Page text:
This is why I advocate the "fresh look" at the market at least once a year. Existing businesses that want to grow too often skip the part of business planning that requires looking closely at their market, why people buy, who competes against them, what else they might do, what their customers think about them. Think of the artist squinting to get a better view of the landscape. Step back from the business and take a new look. Use standard market research techniques and content and just apply it to your business, not a new opportunity.

Talking to customers -- well, listening to customers, actually -- is particularly important. Don't ever assume you know what your customers think about your company. Things change. If you don't poll your customers regularly, do it at least once a year as part of the fresh look. As an owner, you should listen to at least a few of your customers at least once a year. It's a good exercise.

For creativity's sake, think about revising your market segmentation, creating a new segmentation. If, for example, you've divided by size of business, divide by region or type of business or type of decision process. If you've always used demographics, use psychographics.

Remember to stress benefits. Review what benefits your customers receive when they buy with you, and follow those benefits into a new view of your market.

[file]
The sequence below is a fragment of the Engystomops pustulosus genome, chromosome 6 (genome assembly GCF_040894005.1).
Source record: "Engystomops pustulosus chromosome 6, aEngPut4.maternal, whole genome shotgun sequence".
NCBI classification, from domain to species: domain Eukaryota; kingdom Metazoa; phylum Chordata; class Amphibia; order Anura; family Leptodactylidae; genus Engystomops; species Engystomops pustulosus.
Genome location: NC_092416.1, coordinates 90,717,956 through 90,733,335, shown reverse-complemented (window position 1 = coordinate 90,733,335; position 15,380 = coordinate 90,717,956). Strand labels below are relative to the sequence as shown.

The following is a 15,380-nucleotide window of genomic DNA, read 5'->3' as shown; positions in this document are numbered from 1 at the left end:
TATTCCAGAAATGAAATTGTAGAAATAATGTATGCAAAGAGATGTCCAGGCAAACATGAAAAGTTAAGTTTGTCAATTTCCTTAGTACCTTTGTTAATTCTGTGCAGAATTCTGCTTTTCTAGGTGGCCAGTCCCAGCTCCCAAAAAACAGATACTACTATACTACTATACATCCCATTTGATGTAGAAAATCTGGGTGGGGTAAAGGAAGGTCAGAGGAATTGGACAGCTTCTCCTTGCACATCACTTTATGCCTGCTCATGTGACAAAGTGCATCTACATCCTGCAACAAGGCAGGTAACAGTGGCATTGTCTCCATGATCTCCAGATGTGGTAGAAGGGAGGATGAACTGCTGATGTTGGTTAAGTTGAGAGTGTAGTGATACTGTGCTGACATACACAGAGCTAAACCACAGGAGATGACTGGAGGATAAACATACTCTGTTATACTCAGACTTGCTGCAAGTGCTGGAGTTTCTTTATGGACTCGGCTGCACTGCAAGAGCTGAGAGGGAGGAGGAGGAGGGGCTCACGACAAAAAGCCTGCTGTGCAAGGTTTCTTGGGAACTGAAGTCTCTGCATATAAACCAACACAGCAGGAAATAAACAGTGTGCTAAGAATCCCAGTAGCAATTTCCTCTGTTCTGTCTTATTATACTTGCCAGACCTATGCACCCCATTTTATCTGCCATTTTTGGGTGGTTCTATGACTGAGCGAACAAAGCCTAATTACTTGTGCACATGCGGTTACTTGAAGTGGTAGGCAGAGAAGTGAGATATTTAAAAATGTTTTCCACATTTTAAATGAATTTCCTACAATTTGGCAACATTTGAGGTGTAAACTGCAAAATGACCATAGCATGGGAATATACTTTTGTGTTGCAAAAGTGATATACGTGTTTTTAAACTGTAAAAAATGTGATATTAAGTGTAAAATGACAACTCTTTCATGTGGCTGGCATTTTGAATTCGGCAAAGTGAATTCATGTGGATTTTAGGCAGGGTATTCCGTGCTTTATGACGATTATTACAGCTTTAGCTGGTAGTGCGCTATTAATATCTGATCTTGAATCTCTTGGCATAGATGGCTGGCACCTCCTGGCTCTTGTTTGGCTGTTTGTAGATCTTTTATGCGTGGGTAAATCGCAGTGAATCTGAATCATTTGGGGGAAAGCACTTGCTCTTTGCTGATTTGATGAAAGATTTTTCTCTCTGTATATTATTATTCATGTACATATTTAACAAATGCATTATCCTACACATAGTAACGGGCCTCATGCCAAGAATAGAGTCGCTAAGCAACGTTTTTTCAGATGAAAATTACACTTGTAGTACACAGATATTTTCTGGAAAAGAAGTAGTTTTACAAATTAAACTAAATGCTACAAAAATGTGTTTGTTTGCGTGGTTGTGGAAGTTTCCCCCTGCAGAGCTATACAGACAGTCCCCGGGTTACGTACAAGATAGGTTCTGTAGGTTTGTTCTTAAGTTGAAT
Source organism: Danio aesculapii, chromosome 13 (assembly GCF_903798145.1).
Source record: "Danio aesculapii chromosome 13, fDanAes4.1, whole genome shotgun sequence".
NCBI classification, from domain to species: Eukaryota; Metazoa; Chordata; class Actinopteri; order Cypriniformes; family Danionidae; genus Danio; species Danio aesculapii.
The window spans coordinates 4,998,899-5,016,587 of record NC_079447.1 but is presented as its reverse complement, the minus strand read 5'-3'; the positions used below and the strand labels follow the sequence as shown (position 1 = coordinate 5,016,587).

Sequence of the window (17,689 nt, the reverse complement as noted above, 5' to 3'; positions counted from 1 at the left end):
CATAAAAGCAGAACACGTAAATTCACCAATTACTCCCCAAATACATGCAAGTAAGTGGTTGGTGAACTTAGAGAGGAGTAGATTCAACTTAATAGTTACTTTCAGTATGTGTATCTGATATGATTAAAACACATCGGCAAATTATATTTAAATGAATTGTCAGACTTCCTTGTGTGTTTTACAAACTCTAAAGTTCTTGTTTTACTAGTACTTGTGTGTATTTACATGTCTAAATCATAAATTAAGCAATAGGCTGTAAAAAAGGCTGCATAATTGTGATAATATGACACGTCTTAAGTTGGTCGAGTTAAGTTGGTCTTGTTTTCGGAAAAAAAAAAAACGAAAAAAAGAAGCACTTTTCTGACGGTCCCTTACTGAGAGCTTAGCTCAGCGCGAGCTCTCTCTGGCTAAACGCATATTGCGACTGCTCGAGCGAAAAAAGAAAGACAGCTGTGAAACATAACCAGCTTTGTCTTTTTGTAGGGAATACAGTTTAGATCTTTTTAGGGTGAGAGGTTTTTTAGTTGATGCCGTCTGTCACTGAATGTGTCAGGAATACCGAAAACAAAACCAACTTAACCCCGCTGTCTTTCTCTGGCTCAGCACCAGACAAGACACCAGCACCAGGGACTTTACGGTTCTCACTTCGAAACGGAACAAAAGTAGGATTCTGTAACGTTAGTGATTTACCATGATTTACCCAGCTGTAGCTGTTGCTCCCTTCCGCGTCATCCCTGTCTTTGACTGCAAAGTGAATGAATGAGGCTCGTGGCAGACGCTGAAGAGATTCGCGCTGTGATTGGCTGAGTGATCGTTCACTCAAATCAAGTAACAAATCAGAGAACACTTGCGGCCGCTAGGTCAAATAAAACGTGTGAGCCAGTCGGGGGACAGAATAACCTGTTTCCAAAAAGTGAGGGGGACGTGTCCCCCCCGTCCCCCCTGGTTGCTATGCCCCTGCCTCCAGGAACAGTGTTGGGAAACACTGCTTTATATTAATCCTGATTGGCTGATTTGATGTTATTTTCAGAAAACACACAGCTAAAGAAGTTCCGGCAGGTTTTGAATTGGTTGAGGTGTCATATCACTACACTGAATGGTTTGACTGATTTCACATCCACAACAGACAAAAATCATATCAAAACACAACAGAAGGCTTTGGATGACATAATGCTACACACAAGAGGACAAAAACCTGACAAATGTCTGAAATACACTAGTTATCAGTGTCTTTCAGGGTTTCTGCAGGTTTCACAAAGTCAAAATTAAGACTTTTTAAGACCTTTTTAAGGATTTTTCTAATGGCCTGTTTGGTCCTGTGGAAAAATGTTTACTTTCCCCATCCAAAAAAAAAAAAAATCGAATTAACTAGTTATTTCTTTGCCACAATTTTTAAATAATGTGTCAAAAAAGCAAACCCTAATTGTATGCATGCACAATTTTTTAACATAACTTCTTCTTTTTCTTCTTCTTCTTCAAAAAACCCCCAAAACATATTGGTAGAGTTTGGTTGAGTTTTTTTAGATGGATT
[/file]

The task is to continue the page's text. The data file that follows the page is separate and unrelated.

Question all your assumptions. What has always been true may not be true anymore. That's what I call the fresh look.

Artist_istocksmaller The artist takes a fresh look at the scene every time paints it. How many times has this man seen the banks of the Seine? It doesn't matter, because he sees it differently each time. You need to take a fresh look at your market and your strategic situation at least once a year.

Jump to the Future and Ask This Question

You fall in love with your plan, and love is blind. You don't see the fatal flaw.

I know a man who jumped headfirst into a new venture based on building a chain of used CD stores. The punch line? It was 2000. Napster was already there. Do you see the fatal flaw? He didn't. And this was a man who'd had a string of successes.

Love is blind.

So here's a trick that might, sometimes, if you're lucky, help you see the fatal flaw.

  1. It takes imagination. So close your eyes, relax your shoulders, and take a deep breath and let it out slowly.
  2. Jump in your imagination to the future. Go to three years from now.
  3. Now pretend that, there in the future, you know that the business you are starting now, your baby, your dream, is over. It failed. I know, that's hard, but it's a game; it's only in your imagination, so make that leap.
  4. You're sitting at a table, maybe in a coffee shop, maybe at lunch, and somebody asks you: "What happened? Why did it fail?"
  5. Now, using your imagination, your intelligence, and what you know about your business, answer that question. This is fiction now, so you have to tell a story. Make it believable. What happened?

This activity will help you think about flaws. Was it competition? Did the management lose interest? Was there not enough money? Did some new technology come along?

I don't know for sure, but I believe that if my friend with the used CD stores had done this exercise, he would have come up with the possibility of a change in the way we deal with music, meaning Napster, downloading, iTunes and so on.

And, for the record, I haven't done the research, either, but what do you think? Would you like to own a used CD store? What do you think has happened to the sale of used CDs?

Adapted from Up and Running blog.